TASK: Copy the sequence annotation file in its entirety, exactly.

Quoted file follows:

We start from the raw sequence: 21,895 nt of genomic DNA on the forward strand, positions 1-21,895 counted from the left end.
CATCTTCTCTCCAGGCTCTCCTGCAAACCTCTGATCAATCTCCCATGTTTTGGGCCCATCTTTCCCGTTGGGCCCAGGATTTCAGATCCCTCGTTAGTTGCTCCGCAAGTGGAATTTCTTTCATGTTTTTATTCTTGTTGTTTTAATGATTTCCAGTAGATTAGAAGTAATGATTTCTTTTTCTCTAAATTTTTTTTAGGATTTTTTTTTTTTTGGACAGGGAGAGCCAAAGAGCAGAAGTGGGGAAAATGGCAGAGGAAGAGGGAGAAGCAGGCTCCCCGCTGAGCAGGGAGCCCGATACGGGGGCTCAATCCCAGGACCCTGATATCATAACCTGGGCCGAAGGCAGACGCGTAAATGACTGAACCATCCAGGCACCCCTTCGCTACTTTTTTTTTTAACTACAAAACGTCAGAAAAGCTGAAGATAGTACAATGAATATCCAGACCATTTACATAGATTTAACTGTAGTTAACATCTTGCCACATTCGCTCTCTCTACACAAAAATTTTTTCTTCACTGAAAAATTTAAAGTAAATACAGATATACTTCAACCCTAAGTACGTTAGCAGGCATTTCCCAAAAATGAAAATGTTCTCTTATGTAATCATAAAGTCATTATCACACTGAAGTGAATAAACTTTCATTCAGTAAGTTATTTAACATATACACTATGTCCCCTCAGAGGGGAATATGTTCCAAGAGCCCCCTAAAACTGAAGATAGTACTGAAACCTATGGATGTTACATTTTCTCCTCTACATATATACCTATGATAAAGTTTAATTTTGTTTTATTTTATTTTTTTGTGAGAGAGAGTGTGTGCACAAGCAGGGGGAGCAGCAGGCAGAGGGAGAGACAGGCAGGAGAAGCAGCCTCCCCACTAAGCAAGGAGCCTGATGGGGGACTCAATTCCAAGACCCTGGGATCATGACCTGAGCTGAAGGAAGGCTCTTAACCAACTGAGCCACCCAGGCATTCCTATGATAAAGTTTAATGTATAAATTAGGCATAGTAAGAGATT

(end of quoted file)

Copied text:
We start from the raw sequence: 21,895 nt of genomic DNA on the forward strand, positions 1-21,895 counted from the left end.
CATCTTCTCTCCAGGCTCTCCTGCAAACCTCTGATCAATCTCCCATGTTTTGGGCCCATCTTTCCCGTTGGGCCCAGGATTTCAGATCCCTCGTTAGTTGCTCCGCAAGTGGAATTTCTTTCATGTTTTTATTCTTGTTGTTTTAATGATTTCCAGTAGATTAGAAGTAATGATTTCTTTTTCTCTAAATTTTTTTTAGGATTTTTTTTTTTTTGGACAGGGAGAGCCAAAGAGCAGAAGTGGGGAAAATGGCAGAGGAAGAGGGAGAAGCAGGCTCCCCGCTGAGCAGGGAGCCCGATACGGGGGCTCAATCCCAGGACCCTGATATCATAACCTGGGCCGAAGGCAGACGCGTAAATGACTGAACCATCCAGGCACCCCTTCGCTACTTTTTTTTTTAACTACAAAACGTCAGAAAAGCTGAAGATAGTACAATGAATATCCAGACCATTTACATAGATTTAACTGTAGTTAACATCTTGCCACATTCGCTCTCTCTACACAAAAATTTTTTCTTCACTGAAAAATTTAAAGTAAATACAGATATACTTCAACCCTAAGTACGTTAGCAGGCATTTCCCAAAAATGAAAATGTTCTCTTATGTAATCATAAAGTCATTATCACACTGAAGTGAATAAACTTTCATTCAGTAAGTTATTTAACATATACACTATGTCCCCTCAGAGGGGAATATGTTCCAAGAGCCCCCTAAAACTGAAGATAGTACTGAAACCTATGGATGTTACATTTTCTCCTCTACATATATACCTATGATAAAGTTTAATTTTGTTTTATTTTATTTTTTTGTGAGAGAGAGTGTGTGCACAAGCAGGGGGAGCAGCAGGCAGAGGGAGAGACAGGCAGGAGAAGCAGCCTCCCCACTAAGCAAGGAGCCTGATGGGGGACTCAATTCCAAGACCCTGGGATCATGACCTGAGCTGAAGGAAGGCTCTTAACCAACTGAGCCACCCAGGCATTCCTATGATAAAGTTTAATGTATAAATTAGGCATAGTAAGAGATT